Here too are the portraits of many of the learned friends of Plantin. The somber face of Arias Montanus, the learned confessor of Philip II., who was commissioned by the king to superintend the printing of the great polyglot, glows with all the color that Rubens could give. By the same painter are the portraits of Ortelius and Justus Lipsius and Pantinus — grave, scholarly, dignified faces all. Of greater attraction is the portrait, so often copied, of Gevartius, the clerk of the city of Antwerp. A showcase in the middle of the room contains designs by Martin de Vos, Van den Broeck, Van der Borcht, Van Noort, Van der Horst, Rubens, Quellyn, and other illustrators of books for the Plantin office, all famous in their time. Not the least curious is Rubens' bill of sale, dated 1630, to Balthazar Moretus I., of 328 copies of the works of Hubert Goltzius, the great archaeologist, for 4920 florins, and the further sum of 1 000 florins for the plates of the same, payable in books. The opportunity for "working off unsold remainders " was not neglected.

Fronting on a side street is the old bookstore, with all its furniture, including the old scales by which light gold coin was tested. A motley collection of books is on the shelves — prayer-books and classic texts, amatory poems and polemical theology. Posted up is a "Catalogue of Prohibited Books," a placard printed by Plantin himself in 1569, by the order of the Duke of Alva. Two of the prohibited books, the "Colloquies of Erasmus" and the "Psalms of Clement Marot," came from the Plantin press. What keen perception must have been exercised to find heresy in the Psalms! This was not the only interference with the printer by the law, for there is also posted a tariff made by the magistrates of Antwerp, by which a fixed price is made for every popular book. Whoever dares sell a book at a higher price is warned that he shall be fined twenty-five florins. In the corner near the window is the chair in which the shop-boy sat and announced incoming customers to the daughters who were at work in the rear of the store, from which it was separated by a glazed partition. Plainly a room for work and trade, but how differently work and trade were done then! No doubt there was enough of drudgery, but to the young women who worked in the glow of the colored glass windows, and listened to the ticking of the tall Flemish clock, and saw above them on the wall the beautiful face of a statuette of the Madonna, life could not have had the grimy, stony face it presents to the modern shop-girl.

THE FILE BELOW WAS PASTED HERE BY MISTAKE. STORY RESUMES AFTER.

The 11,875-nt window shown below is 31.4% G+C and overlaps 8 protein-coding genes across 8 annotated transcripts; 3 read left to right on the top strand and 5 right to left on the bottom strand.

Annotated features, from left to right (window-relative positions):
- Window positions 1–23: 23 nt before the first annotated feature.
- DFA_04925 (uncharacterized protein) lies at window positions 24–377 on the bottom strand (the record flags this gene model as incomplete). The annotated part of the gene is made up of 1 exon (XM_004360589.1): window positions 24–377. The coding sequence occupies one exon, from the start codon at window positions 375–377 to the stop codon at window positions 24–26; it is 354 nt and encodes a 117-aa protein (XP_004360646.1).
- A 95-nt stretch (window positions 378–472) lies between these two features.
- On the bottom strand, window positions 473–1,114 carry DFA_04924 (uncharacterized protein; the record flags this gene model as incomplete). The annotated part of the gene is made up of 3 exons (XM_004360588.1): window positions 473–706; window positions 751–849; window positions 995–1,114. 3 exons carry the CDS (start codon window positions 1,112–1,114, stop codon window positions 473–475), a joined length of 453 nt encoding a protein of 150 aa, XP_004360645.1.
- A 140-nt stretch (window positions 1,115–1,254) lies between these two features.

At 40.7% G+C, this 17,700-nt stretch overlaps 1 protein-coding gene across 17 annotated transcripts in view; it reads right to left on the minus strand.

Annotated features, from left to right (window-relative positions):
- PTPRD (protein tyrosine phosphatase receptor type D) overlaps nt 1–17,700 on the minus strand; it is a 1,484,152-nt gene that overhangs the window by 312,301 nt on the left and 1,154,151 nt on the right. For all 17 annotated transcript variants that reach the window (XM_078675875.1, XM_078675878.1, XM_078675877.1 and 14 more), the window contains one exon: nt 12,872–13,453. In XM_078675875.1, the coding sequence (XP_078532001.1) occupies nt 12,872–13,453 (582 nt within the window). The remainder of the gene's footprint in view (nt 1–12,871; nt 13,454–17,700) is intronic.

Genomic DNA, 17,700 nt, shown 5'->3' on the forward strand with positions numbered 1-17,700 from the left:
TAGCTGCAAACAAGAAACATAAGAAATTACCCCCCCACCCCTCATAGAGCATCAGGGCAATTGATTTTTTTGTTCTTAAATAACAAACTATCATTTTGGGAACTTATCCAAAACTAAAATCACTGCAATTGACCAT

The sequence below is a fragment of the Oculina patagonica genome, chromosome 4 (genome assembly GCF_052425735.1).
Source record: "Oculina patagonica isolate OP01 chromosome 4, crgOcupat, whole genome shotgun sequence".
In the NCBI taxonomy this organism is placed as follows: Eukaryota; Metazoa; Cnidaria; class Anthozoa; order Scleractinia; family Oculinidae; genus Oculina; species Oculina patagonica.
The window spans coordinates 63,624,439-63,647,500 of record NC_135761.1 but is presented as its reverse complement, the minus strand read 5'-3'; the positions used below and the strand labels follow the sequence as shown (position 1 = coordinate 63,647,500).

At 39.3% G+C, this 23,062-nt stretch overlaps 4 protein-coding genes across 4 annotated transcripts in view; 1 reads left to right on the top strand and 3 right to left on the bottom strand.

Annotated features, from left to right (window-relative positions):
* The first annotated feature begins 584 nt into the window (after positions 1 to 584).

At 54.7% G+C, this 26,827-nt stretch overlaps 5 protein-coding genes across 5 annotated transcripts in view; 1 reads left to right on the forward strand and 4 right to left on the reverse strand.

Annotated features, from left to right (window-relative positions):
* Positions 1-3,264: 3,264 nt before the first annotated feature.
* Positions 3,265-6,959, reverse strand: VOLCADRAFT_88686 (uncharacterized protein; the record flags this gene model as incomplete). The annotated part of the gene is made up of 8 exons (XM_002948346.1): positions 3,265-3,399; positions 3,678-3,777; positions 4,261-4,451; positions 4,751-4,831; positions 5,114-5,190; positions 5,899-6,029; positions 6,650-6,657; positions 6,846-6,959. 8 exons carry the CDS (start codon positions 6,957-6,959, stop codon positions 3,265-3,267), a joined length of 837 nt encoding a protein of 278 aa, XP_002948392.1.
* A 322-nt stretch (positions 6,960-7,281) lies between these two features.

In an adjoining room is the salon of tapestries, five of which represent shepherds, hunters, market women, dancers, — Flemish idyls all. One has to make another comparison, between the value of old and modern needlework, not to the credit of Berlin wools and South Kensington stitches. Curious furniture is in the room — a buffet on which rests fine old china, wardrobes in oak and ebony, chairs and tables of wonderful carving, all surmounted by a chandelier of crystal. Most interesting of all is an old harpsichord with three tiers of keys, on the interior of which is painted a copy of Rubens' St. Cecilia. It bears the inscription, "Johannes Josephus Coenen, priest and organist of the cathedral, made me, Roermond, 1735." Not at all an old piece, — just midway between Plantin's time and ours, — but how old it seems by the side of a modern piano!